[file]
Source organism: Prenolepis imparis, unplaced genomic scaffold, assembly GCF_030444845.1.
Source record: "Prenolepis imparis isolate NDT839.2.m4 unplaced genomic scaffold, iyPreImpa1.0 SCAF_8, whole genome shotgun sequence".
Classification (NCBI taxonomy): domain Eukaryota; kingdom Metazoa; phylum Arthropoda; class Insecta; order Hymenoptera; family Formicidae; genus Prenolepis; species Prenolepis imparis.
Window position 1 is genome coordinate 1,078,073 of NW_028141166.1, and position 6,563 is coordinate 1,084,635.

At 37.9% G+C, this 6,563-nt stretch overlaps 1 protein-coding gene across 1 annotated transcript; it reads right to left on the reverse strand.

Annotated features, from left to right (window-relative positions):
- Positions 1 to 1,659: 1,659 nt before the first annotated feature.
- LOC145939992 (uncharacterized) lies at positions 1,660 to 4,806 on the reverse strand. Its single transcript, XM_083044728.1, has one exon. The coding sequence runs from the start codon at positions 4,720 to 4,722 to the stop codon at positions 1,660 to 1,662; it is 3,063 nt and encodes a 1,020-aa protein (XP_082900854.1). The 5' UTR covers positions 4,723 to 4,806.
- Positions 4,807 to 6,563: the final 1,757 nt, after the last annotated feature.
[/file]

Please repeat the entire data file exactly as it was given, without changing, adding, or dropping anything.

Source organism: Prenolepis imparis, unplaced genomic scaffold, assembly GCF_030444845.1.
Source record: "Prenolepis imparis isolate NDT839.2.m4 unplaced genomic scaffold, iyPreImpa1.0 SCAF_8, whole genome shotgun sequence".
Classification (NCBI taxonomy): domain Eukaryota; kingdom Metazoa; phylum Arthropoda; class Insecta; order Hymenoptera; family Formicidae; genus Prenolepis; species Prenolepis imparis.
Window position 1 is genome coordinate 1,078,073 of NW_028141166.1, and position 6,563 is coordinate 1,084,635.

At 37.9% G+C, this 6,563-nt stretch overlaps 1 protein-coding gene across 1 annotated transcript; it reads right to left on the reverse strand.

Annotated features, from left to right (window-relative positions):
- Positions 1 to 1,659: 1,659 nt before the first annotated feature.
- LOC145939992 (uncharacterized) lies at positions 1,660 to 4,806 on the reverse strand. Its single transcript, XM_083044728.1, has one exon. The coding sequence runs from the start codon at positions 4,720 to 4,722 to the stop codon at positions 1,660 to 1,662; it is 3,063 nt and encodes a 1,020-aa protein (XP_082900854.1). The 5' UTR covers positions 4,723 to 4,806.
- Positions 4,807 to 6,563: the final 1,757 nt, after the last annotated feature.